A Methodist, a Presbyterian and an Episcopalian

by Kate Childs Graham

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This week, when news broke that the Episcopal Church voted to approve services blessing same-sex relationships, I had a couple of thoughts. First, “Hooray!” And then -- *record scratch* -- “Wait. They got to vote on marriage equality?”

In the past year, Methodists, Presbyterians and Episcopalians all had the opportunity to vote on equal rights for lesbian, gay, bisexual and transgender people. And though the outcome was not always favorable for the LGBT community, the fact that they voted remains the same. Each of these denominations has structures that are vastly different -- and dare I say more democratic -- than our own institutional Catholic church.

The United Methodist Church deliberately has no central office or officer. Instead, all church policy is set by the General Conference, a body of 1,000 elected delegates, half laity and half clergy.

The Presbyterian Church USA has a General Assembly, consisting of half elders (laity) and half Ministers of Word and Sacrament (clergy), which sets the priorities for the church.

In the US Episcopal Church, the General Convention is the church’s highest legislative body. The House of Deputies has more than 800 members of the laity and clergy. The House of Bishops has nearly 300 active and retired bishops. This body can amend the Constitution and canons.

These are, of course, gross oversimplifications of complex structures. However, the idea is clear: the people in these pews have a voice in a real way, a way that Catholics don’t. So, I thought I’d ask a Methodist, a Presbyterian and an Episcopalian why they think it is important that church members are able to vote on church policy.

Katey, a Methodist, answered:


The policies of a faith community reflect its values and priorities. Without the voice of its membership, this reflection is incomplete at best, if not completely off the mark. As a United Methodist, I’ve witnessed firsthand the struggles of working together as clergy and laity to find common ground in our policies. But what I appreciate most is that even though the process is frustrating, I have the ability to participate and have a voice. This spring at our General Conference I watched as the legislation I had drafted on global maternal health was discussed and adopted by the body. Realizing that my own voice resonated with many others was an empowering moment, one that reaffirmed my commitment to the church.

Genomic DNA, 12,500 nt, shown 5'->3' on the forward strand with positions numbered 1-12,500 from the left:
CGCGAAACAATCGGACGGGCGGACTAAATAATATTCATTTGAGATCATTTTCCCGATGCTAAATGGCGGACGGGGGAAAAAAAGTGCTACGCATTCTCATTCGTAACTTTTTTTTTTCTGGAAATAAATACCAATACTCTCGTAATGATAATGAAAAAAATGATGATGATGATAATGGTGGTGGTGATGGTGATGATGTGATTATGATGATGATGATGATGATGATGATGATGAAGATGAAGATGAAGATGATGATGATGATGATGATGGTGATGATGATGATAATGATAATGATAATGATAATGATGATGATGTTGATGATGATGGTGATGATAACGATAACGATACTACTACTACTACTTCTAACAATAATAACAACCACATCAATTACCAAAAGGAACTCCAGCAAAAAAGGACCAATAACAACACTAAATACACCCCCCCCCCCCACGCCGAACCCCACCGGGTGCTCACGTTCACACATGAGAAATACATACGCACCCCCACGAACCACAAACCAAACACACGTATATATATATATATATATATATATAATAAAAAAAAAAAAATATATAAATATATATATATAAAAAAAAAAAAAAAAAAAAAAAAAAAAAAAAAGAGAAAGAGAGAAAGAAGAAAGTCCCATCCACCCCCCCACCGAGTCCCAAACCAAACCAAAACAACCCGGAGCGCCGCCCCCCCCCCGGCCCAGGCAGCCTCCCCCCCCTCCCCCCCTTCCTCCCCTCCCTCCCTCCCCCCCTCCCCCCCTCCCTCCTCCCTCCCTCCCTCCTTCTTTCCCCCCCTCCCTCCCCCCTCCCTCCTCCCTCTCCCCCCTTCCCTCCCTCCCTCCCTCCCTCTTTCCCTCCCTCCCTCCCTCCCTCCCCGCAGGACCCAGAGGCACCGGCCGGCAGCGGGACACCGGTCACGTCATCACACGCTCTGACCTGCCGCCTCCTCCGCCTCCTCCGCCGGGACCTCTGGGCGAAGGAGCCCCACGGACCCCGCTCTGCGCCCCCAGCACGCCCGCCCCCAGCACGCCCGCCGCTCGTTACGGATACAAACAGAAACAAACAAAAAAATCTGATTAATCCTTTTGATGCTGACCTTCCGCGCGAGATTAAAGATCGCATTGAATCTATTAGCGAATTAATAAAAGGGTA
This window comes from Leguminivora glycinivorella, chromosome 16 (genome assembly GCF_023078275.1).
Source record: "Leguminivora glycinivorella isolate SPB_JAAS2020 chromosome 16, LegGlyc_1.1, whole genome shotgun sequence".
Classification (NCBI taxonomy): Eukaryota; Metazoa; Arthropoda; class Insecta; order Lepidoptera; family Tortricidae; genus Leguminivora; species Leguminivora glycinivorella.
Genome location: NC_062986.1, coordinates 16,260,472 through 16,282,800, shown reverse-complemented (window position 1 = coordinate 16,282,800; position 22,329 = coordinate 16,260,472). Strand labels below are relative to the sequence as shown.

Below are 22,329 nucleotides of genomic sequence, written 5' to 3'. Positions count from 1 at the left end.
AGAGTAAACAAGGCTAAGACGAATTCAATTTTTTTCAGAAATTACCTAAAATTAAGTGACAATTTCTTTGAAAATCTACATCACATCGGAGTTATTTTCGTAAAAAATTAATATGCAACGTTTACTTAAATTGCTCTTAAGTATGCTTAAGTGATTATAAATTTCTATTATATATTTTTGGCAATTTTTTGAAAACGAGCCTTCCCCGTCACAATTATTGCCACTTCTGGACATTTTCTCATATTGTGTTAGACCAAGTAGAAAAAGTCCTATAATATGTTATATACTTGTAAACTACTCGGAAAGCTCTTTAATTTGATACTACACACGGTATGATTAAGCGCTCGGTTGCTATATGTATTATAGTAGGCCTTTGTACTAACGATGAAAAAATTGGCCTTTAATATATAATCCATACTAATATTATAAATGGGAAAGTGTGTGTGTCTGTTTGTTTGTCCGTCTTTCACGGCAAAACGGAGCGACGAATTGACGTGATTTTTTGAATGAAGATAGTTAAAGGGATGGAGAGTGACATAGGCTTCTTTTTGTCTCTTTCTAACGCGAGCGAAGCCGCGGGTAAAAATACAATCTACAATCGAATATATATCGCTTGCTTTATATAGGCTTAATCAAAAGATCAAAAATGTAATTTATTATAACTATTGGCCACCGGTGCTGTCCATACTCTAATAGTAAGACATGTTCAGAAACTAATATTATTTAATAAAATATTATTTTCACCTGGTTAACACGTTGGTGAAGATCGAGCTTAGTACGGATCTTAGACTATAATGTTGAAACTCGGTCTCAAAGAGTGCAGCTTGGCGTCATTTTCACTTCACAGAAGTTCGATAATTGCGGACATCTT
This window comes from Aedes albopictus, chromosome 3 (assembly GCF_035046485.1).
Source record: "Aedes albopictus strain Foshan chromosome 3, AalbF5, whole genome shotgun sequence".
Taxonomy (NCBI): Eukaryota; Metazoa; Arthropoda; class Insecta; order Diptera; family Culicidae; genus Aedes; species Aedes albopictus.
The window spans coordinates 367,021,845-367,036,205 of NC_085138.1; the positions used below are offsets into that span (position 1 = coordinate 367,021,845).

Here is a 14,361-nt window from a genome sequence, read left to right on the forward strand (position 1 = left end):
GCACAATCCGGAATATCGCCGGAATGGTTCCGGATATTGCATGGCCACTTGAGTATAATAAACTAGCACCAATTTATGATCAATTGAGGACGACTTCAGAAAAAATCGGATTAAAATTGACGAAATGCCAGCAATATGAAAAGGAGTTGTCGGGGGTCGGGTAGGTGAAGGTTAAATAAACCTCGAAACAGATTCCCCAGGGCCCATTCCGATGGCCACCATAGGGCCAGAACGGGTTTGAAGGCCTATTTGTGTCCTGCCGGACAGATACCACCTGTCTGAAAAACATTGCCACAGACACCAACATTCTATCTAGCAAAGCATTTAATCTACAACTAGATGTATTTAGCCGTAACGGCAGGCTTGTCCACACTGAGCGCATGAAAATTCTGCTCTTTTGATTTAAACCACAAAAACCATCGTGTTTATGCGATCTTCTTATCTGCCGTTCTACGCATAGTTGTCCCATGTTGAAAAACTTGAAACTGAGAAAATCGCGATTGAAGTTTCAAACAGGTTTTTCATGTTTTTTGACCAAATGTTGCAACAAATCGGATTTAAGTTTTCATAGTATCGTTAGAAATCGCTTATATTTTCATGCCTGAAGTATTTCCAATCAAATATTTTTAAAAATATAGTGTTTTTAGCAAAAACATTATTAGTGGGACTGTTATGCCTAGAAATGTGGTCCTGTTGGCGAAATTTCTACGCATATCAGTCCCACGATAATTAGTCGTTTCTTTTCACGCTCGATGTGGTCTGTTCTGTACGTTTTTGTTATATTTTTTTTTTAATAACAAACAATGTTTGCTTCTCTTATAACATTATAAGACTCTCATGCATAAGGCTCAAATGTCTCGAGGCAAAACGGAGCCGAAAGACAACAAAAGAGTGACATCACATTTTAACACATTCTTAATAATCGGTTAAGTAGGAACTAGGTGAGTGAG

Alex, a Presbyterian, answered:


This is a tough question to answer because the representative membership of my own denomination, the Presbyterian Church USA, just narrowly defeated an amendment that would have redefined the definition of marriage in our governing documents and allowed ministers to perform same gender weddings. However, I have also witnessed the power in allowing our membership to determine when policy change is right for the denomination. Just last year through a national effort, the PCUSA membership voted to ratify amendment 10A, which removed the barrier against LGBT ordination. I believe that members should be able to vote on church policy because I believe in the power of stories and personal witness as instruments of God's plan for the church community. Amendment 10A was ratified due to the countless telling of our stories. I came out to countless voting elders and ministers over the phone as a queer ministry candidate whose ordination committee believes in my call to ministry, and would love to move forward in the process, but can't due to the restrictions placed on them by our denomination's governing documents. Queer and transgender Presbyterian church leaders stood up on the floor of their home churches and regional church governments and told their stories as into microphones, often vocalizing their sexual orientation for the first time in their church community. When put to the vote, an overwhelming majority of Presbyterians voted to affirm that there should not be a restriction against LGBT ministry candidates. Changing the denomination through popular vote took the PCUSA 30 years, but it is possible, one story at a time.


Matthew, an Episcopalian, answered:


In our work with each other in the communion, it’s important that we recognize Christ in each member of our Church. As Episcopalians, it’s important for individual voices to be heard because we recognize that no voice is greater than the other. Only when we truly come together in community and move as a majority, while respecting the minority with great compassion, do we move forward as a Church. The Holy Spirit has not called us to sedate following—the Spirit has called us to action in this world to establish the Kingdom on Earth.


Now, I’ll turn it to you. Do you think Catholic parishioners should have a voice in the form of a vote? Why?

[Kate Childs Graham is an activist in the progressive Catholic movement. A graduate of the Catholic University of America and the U.N. mandated University for Peace in Costa Rica, she currently serves as speechwriter for the American Federation of State, County and Municipal Employees (AFSCME).]

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